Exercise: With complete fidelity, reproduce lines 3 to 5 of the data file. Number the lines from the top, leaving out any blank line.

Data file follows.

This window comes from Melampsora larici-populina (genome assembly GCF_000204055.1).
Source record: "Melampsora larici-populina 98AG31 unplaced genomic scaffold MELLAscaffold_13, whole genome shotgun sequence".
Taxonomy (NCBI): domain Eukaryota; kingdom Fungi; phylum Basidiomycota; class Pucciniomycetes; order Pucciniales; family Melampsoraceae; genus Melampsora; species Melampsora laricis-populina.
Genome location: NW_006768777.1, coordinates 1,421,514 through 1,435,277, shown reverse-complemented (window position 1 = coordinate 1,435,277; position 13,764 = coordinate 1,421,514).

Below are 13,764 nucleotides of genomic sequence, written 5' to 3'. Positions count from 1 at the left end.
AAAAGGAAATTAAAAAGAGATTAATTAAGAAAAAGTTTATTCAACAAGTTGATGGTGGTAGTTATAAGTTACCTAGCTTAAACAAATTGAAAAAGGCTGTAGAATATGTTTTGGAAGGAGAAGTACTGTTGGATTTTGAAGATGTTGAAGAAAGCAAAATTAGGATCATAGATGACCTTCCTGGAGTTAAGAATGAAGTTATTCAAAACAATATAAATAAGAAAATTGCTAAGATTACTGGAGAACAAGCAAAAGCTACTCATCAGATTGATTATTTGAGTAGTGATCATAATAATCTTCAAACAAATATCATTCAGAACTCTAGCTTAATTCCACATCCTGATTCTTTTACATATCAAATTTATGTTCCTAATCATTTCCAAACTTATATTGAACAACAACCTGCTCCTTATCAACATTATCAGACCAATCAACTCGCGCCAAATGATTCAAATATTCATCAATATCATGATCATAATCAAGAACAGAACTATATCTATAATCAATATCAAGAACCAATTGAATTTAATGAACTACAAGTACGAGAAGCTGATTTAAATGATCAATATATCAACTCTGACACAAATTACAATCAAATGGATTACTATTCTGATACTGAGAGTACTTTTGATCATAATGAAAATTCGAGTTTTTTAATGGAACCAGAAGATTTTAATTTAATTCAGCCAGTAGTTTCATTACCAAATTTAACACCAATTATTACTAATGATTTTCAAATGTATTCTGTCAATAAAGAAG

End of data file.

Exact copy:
Taxonomy (NCBI): domain Eukaryota; kingdom Fungi; phylum Basidiomycota; class Pucciniomycetes; order Pucciniales; family Melampsoraceae; genus Melampsora; species Melampsora laricis-populina.
Genome location: NW_006768777.1, coordinates 1,421,514 through 1,435,277, shown reverse-complemented (window position 1 = coordinate 1,435,277; position 13,764 = coordinate 1,421,514).

Below are 13,764 nucleotides of genomic sequence, written 5' to 3'. Positions count from 1 at the left end.